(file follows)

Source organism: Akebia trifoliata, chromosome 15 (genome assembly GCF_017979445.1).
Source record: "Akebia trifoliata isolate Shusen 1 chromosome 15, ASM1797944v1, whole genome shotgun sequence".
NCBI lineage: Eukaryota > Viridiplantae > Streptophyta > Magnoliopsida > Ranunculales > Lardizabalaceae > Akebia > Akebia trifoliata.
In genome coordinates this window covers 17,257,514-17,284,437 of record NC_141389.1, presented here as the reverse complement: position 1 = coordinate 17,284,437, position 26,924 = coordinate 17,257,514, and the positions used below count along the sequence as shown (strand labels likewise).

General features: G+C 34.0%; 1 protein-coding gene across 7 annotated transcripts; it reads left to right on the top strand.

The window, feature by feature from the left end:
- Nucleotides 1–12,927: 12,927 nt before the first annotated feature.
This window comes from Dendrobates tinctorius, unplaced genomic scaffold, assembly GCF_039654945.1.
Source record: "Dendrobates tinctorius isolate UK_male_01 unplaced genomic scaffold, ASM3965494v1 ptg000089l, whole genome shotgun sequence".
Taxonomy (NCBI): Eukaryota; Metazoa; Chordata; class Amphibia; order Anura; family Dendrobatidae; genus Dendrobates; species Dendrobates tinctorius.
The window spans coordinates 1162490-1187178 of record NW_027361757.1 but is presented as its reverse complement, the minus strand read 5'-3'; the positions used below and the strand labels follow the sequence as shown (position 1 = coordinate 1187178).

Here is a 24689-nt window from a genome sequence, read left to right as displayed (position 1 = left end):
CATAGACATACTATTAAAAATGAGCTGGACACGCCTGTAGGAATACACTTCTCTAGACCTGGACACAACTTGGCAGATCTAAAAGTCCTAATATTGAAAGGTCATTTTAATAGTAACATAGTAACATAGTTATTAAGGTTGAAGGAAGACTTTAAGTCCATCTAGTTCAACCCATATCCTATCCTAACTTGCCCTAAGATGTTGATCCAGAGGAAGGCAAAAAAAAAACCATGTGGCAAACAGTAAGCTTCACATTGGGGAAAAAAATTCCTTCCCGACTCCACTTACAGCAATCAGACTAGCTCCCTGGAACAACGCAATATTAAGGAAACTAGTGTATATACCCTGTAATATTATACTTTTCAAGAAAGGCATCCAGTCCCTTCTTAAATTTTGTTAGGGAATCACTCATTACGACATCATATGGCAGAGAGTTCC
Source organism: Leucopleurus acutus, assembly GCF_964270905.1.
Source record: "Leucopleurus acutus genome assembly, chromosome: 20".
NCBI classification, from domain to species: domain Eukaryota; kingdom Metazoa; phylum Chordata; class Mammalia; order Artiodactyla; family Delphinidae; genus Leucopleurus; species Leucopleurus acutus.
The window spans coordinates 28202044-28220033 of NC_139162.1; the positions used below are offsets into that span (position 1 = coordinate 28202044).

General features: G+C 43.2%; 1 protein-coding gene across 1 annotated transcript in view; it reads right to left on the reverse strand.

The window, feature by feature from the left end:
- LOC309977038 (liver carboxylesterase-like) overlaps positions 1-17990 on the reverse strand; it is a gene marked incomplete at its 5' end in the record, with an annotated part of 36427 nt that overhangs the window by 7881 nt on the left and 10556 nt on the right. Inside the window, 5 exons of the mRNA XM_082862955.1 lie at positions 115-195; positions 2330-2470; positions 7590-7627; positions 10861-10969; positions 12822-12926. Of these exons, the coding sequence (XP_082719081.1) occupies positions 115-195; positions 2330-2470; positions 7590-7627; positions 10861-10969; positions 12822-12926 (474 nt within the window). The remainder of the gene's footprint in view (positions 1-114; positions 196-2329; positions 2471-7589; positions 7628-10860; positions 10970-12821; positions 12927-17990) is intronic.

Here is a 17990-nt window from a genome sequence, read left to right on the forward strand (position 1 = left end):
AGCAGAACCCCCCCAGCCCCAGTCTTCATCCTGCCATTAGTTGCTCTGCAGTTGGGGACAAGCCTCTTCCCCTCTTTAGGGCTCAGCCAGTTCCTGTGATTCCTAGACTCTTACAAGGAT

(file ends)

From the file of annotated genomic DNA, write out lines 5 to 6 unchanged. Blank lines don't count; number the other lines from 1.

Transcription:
General features: G+C 34.0%; 1 protein-coding gene across 7 annotated transcripts; it reads left to right on the top strand.

The window, feature by feature from the left end: